Warren, Arthur (DNB00)
|←Warre, William||Dictionary of National Biography, 1885-1900, Volume 59
|Warren, Charles (1767-1828)→|
WARREN, ARTHUR (fl. 1605), poet, wrote two poems descriptive of the pangs of poverty while he was imprisoned for debt in 1604. The titles of the poems were respectively ‘The Poore Mans Passions’ and ‘Pouerties Patience.’ A volume in quarto bearing the double title, ‘written by Arthur Warren,’ was entered on the ‘Stationers' Registers’ on 14 Jan. 1604–5, and was published ‘Anno Dom. 1605, at London, printed by I[ames] R[oberts] for R[ichard] B[ankworth].’ Warren dedicated his work to ‘his kindest fauourer, Maister Robert Quarme.’ He wrote, with a good deal of force and feeling, in six-line stanzas. The volume is rare. Copies are in the British Museum and in Malone's collection in the Bodleian Library.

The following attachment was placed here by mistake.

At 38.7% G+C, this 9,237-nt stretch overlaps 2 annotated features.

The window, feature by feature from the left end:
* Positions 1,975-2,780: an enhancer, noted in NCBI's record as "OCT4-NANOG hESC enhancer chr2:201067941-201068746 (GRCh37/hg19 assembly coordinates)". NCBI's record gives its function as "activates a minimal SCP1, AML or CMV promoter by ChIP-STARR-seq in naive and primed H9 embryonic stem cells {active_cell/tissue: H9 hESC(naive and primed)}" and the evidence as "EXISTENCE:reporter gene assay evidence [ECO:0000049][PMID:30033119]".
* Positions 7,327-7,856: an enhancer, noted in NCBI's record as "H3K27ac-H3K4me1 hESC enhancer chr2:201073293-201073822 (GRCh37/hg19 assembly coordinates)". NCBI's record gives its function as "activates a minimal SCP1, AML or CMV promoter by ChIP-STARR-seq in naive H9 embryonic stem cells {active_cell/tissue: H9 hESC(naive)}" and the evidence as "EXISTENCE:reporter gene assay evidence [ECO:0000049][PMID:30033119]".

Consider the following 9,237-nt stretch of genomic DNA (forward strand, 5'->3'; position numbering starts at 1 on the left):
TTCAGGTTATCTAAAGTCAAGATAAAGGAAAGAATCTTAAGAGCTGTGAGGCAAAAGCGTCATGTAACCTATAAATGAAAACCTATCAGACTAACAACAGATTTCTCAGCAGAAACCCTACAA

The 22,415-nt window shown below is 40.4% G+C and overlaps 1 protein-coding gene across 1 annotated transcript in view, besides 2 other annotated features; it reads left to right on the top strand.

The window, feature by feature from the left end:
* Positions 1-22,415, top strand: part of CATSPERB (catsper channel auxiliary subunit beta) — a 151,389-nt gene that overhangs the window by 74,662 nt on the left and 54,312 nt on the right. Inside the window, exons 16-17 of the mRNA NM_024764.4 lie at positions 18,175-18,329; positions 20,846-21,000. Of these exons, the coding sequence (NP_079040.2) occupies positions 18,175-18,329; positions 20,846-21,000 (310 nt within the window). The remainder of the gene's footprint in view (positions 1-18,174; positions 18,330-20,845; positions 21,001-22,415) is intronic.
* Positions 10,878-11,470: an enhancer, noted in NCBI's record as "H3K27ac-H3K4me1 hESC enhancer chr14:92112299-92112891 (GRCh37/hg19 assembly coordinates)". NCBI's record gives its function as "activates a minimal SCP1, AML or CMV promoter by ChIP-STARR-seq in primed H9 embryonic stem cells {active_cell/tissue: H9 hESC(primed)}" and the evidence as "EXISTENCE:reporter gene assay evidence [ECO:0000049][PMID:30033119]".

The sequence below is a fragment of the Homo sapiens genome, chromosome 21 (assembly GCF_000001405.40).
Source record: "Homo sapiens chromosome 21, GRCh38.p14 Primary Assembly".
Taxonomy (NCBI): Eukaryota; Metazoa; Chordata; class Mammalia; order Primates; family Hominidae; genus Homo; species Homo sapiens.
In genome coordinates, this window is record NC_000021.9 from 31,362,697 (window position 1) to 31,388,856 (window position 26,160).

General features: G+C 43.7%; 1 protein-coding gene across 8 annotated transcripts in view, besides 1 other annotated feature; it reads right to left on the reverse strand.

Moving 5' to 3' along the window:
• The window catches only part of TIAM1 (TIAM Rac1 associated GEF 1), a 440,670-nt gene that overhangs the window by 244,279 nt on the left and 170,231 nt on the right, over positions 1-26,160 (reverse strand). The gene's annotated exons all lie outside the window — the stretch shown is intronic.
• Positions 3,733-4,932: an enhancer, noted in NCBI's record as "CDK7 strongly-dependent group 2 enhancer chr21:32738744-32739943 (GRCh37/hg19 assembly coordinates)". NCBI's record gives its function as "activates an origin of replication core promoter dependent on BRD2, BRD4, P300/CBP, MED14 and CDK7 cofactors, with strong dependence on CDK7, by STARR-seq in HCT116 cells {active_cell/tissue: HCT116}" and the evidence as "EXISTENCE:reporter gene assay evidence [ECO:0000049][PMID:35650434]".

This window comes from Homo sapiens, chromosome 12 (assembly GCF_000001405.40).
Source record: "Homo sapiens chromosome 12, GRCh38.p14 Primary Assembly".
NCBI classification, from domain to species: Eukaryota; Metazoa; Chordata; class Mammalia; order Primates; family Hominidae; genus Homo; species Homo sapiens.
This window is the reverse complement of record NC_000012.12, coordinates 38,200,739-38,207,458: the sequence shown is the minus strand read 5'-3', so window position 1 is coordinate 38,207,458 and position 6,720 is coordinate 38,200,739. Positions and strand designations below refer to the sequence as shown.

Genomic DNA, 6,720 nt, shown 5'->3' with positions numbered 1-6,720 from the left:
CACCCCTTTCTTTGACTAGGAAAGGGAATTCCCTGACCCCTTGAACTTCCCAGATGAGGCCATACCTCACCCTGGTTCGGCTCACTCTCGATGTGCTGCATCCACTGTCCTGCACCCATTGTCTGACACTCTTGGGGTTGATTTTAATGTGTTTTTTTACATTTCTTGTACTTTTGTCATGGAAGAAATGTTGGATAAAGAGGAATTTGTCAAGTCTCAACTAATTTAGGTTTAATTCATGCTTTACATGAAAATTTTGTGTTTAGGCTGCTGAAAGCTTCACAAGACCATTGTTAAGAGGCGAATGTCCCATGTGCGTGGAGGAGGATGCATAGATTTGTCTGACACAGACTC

Warren may be the writer who, under the initials ‘A. W.,’ prefixed commendatory verses to Gascoigne's ‘Posies’ (1575), Kendall's ‘Flowers of Epigrams’ (1577), and Cotton's ‘A Spirituall Song’ (1596). Warren certainly has a better claim to the authorship of these verses than Andrew Willet [q. v.], who has also been suggested as their author. There seems some ground, too, for identifying Warren with the ‘A. W.’ who was the chief contributor to Davison's ‘Poetical Rhapsodie’ in 1602. Davison only refers to his mysterious coadjutor, who has hitherto eluded definite discovery, by the initials ‘A. W.’ ‘A. W.'s’ most interesting poem in the collection is an ‘Eclogue upon the death of Sir Philip Sidney.’ The greater part of ‘A. W.'s’ voluminous verse in the ‘Poetical Rhapsodie’ deals with love. Its temper resembles that of Warren's ‘Poore Mans Passions.’ ‘A. W.’ in the ‘Poetical Rhapsodie’ very often employs the six-line stanza in which the whole of Warren's volume is composed. Some of ‘A. W.'s’ poems in the ‘Rhapsodie’ had circulated in manuscript in 1596 (Harl. MS. 6910). In the Harleian MS. 280, f. 102, there is a list in Davison's handwriting of the first lines of all the poems, ‘in rhyme and measured verse,’ which ‘A. W.’ had produced, apparently before 1602. The list includes 140 compositions, of which seventy-seven figured in the ‘Poetical Rhapsodie.’ Five further poems by ‘A. W.’ were introduced into the second edition of Davison's ‘Rhapsodie’ in 1608. Five others of ‘A. W.'s’ poems were subsequently transferred from the ‘Rhapsodie’ to the second edition of ‘England's Helicon,’ 1614.[Collier's Bibliographical Account of Early English Literature, ii. 487; Davison's Poetical Rhapsody, ed. A. H. Bullen, vol. i. pp. lxvii et seq., pp. lxxxii et seq.; Ritson's Bibliographia Poetica, p. 382; Brydges's Restituta, iv. 190 et seq. Hunter suggests that ‘A. W.’ was Anthony Wingfield: see Brit. Mus. Addit. MS. 24491, f. 202. Heart-Easings: Songs, Sonnets, and Epigrams, by ‘A. W.’ of the Middle Temple, Gent. , reprinted literally from a copy supposed unique in the British Museum: T. and J. Allman, Princes Street, Hanover Square, 1824, is a modern forgery. In Lansdowne MS. 821 is a letter from A. Warren to Henry Cromwell, but there is nothing to connect the writer of this letter with the poet.]